A role in a church play. Hearing in passing about a career as a linguist. These two small events set Ekeme Ekanem’s life on two completely different courses, but Phi Theta Kappa has helped her keep them connected.
Ekeme was born in Buffalo, New York, to a Nigerian father and American mother. Her parents divorced, and she moved with her mother and older sister to Phoenix, Arizona, when she was 2 years old.
Growing up, Ekeme was the “school kid.” Her love of learning was strong, and her father’s heritage and culture gave her an early interest in anthropology.
She also developed an interest in languages, but it felt more like a hobby until her mother told her about a woman she’d met—a linguist who could speak more than 30 languages. Ekeme was intrigued and believed she had found her calling.
“I have learned the true power of communication and what it means to myself and others,” she said. “With every language comes access to another culture and, therefore, perspective.”
Ekeme felt her path was set until her role in a church play. She was bitten by the acting bug at 8, but again it seemed to be more of a hobby. Meeting a friend who had an agent, however, gave her a new drive.
She begged her mother to let her start acting. She got an agent and booked a local commercial almost right away. This was easy, she thought, and she was hooked.
“I fell in love with becoming a character,” she said.
Ekeme attended a performing arts high school. She was initially drawn to ballet—a good combination for her love of dancing and acting—but she was told she “didn’t have the feet for it.” She shifted her focus to drama and completed her high school proficiency exam at 16 so she and her family could move to Los Angeles, where she would pursue acting full time.
Still, her love of education pulled at her.
“I knew I wanted to do acting, but I knew I wanted to pursue an education too,” she said.
Ekeme enrolled at Los Angeles Pierce College so she could work on her degree in linguistics while going on auditions. She joined the Anthropology Society to meet students sharing her major, but she still felt disconnected.
“I was doing well in my classes, but I felt like acting was keeping me away from connecting with my campus,” she said.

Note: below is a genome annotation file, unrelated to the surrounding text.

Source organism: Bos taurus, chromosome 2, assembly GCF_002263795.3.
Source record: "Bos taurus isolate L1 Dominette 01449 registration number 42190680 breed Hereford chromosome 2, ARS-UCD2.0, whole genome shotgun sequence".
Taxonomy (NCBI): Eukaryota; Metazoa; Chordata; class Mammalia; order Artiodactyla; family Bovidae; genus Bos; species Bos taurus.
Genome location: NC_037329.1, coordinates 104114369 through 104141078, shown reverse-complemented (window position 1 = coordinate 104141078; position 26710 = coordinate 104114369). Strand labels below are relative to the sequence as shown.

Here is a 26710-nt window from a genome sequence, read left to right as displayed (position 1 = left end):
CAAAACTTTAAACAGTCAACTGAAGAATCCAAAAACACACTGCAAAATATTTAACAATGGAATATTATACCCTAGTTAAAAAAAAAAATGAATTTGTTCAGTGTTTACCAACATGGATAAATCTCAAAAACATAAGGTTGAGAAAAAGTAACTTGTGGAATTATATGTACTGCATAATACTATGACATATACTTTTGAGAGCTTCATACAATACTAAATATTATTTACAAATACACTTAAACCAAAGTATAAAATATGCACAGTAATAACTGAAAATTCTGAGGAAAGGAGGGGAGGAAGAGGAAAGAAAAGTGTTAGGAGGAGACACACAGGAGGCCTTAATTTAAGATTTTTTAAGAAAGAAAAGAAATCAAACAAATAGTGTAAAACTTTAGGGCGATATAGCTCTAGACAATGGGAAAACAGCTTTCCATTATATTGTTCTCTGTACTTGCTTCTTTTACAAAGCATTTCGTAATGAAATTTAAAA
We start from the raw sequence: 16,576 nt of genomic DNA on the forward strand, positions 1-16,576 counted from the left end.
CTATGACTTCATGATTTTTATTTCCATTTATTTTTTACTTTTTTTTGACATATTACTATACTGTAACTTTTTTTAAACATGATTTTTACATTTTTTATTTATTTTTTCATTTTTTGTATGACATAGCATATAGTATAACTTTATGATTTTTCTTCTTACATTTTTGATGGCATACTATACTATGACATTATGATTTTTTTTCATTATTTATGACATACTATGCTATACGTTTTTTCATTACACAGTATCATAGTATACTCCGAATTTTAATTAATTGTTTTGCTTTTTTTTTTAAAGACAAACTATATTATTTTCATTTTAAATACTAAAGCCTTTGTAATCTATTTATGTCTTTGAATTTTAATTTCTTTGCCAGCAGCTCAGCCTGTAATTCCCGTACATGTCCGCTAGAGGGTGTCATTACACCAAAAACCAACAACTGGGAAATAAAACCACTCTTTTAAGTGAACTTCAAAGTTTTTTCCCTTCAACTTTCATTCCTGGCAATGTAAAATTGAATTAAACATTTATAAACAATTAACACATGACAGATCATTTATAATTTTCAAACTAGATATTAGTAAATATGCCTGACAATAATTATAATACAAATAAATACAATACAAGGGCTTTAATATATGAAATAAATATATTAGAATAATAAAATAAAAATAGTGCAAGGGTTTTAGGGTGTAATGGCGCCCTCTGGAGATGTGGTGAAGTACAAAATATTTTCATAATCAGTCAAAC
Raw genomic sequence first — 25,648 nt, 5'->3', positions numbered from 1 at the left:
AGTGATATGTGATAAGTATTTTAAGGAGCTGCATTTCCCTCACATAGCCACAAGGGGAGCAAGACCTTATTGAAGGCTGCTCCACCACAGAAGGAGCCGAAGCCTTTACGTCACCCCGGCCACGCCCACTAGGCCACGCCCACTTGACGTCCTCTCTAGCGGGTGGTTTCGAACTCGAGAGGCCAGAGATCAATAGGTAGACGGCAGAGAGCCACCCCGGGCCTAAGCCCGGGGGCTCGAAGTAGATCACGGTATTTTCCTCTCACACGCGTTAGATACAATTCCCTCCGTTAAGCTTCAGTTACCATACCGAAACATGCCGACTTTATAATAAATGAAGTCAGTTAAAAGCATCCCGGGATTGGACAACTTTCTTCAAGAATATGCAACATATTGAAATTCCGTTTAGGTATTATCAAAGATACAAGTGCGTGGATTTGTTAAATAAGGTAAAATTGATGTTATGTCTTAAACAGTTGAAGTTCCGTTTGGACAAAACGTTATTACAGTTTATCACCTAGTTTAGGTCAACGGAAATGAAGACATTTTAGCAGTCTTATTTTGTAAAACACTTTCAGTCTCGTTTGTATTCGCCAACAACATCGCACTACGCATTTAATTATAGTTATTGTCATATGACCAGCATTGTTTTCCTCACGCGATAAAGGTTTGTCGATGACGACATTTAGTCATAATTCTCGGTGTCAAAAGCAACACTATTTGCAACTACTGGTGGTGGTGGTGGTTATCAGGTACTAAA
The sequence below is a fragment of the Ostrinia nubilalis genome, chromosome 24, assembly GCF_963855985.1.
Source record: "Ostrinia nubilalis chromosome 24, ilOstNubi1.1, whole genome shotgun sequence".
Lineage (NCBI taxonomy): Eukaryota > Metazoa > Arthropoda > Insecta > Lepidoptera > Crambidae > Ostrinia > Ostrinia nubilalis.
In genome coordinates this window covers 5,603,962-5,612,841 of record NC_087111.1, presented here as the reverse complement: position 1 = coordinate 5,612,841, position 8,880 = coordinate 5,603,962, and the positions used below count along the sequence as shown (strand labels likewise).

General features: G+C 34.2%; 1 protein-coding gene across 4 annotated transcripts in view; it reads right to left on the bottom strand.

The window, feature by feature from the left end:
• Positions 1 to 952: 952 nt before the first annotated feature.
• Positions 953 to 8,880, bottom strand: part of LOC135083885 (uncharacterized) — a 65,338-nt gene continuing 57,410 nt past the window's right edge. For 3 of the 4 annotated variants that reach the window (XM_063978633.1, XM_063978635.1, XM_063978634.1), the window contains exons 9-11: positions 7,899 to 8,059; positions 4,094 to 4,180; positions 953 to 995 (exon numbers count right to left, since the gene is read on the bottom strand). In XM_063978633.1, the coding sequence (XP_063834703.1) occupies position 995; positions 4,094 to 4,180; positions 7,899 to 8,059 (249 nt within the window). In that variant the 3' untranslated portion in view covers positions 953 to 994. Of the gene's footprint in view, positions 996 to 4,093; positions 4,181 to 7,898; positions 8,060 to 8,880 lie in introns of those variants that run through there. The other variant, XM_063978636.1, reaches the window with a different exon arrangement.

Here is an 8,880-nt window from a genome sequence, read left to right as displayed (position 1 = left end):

In the spring semester of her freshman year, Ekeme joined Phi Theta Kappa. She wanted to be a more eligible and attractive transfer student, and she was drawn in by the scholarships and other opportunities—Ekeme was selected to the Pearson Student Advisory Board in 2016.
She also saw it as a way to both get more involved on campus and give back to her community, which she views as “one of the most important things you can do.”
“If you want to see a better place and more of a community, it makes sense to be a source of that,” she said. “I’ve been really impressed with the students I’ve met and how focused they are.”
At 20, Ekeme has been focusing on her acting career for three years now, and she’s had roles in the FX series “Married,” Lifetime movie “Stalked by My Doctor,” and ION Television movie “Merry Ex-Mas.” She admits she wasn’t entirely prepared for the roller coaster ride that acting has been, but she said it’s taught her a lot about who she is and how resilient she can be.
“It’s a balance,” she said. “You have to expect to hear no, but you don’t let it stop you.”
She remains focused on her education as well. She’s learning Spanish and French, and next up is Mandarin. She’ll graduate this spring.
And because Ekeme plans to stay in the Los Angeles area to continue acting, she’s applying to four-year colleges like UCLA and the University of California, Berkeley so she can work toward her doctorate in linguistics.
“It’s been a lifelong dream of mine to go as far in education as I can go,” she said. “It’s always been what I’ve loved.”
Photo provided by Pearson